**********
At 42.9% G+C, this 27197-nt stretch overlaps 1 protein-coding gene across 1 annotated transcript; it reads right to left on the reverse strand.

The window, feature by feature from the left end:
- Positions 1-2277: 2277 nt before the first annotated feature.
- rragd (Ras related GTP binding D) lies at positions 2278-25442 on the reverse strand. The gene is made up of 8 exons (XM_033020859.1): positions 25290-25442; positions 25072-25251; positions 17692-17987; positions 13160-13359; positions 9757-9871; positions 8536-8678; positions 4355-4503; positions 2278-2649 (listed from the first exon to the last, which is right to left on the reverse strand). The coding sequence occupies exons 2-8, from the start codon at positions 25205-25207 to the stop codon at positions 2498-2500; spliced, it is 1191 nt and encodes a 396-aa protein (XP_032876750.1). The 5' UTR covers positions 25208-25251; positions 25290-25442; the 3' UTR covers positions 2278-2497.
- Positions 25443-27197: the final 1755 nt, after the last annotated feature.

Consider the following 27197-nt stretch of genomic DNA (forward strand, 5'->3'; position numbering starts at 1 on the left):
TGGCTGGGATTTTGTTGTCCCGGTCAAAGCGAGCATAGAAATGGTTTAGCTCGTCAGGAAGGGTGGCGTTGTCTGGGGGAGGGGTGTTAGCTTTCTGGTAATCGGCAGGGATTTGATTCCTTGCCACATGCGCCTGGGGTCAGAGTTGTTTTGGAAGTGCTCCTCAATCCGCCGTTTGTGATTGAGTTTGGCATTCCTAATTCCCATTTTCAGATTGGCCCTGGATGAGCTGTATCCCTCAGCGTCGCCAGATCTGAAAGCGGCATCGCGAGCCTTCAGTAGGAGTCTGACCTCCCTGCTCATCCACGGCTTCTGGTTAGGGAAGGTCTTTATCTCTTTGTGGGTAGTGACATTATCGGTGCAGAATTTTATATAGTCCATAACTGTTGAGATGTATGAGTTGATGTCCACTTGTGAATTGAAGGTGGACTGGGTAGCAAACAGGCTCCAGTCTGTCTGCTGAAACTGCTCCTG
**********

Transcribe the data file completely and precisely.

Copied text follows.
At 42.9% G+C, this 27197-nt stretch overlaps 1 protein-coding gene across 1 annotated transcript; it reads right to left on the reverse strand.

The window, feature by feature from the left end:
- Positions 1-2277: 2277 nt before the first annotated feature.
- rragd (Ras related GTP binding D) lies at positions 2278-25442 on the reverse strand. The gene is made up of 8 exons (XM_033020859.1): positions 25290-25442; positions 25072-25251; positions 17692-17987; positions 13160-13359; positions 9757-9871; positions 8536-8678; positions 4355-4503; positions 2278-2649 (listed from the first exon to the last, which is right to left on the reverse strand). The coding sequence occupies exons 2-8, from the start codon at positions 25205-25207 to the stop codon at positions 2498-2500; spliced, it is 1191 nt and encodes a 396-aa protein (XP_032876750.1). The 5' UTR covers positions 25208-25251; positions 25290-25442; the 3' UTR covers positions 2278-2497.
- Positions 25443-27197: the final 1755 nt, after the last annotated feature.

Consider the following 27197-nt stretch of genomic DNA (forward strand, 5'->3'; position numbering starts at 1 on the left):
TGGCTGGGATTTTGTTGTCCCGGTCAAAGCGAGCATAGAAATGGTTTAGCTCGTCAGGAAGGGTGGCGTTGTCTGGGGGAGGGGTGTTAGCTTTCTGGTAATCGGCAGGGATTTGATTCCTTGCCACATGCGCCTGGGGTCAGAGTTGTTTTGGAAGTGCTCCTCAATCCGCCGTTTGTGATTGAGTTTGGCATTCCTAATTCCCATTTTCAGATTGGCCCTGGATGAGCTGTATCCCTCAGCGTCGCCAGATCTGAAAGCGGCATCGCGAGCCTTCAGTAGGAGTCTGACCTCCCTGCTCATCCACGGCTTCTGGTTAGGGAAGGTCTTTATCTCTTTGTGGGTAGTGACATTATCGGTGCAGAATTTTATATAGTCCATAACTGTTGAGATGTATGAGTTGATGTCCACTTGTGAATTGAAGGTGGACTGGGTAGCAAACAGGCTCCAGTCTGTCTGCTGAAACTGCTCCTG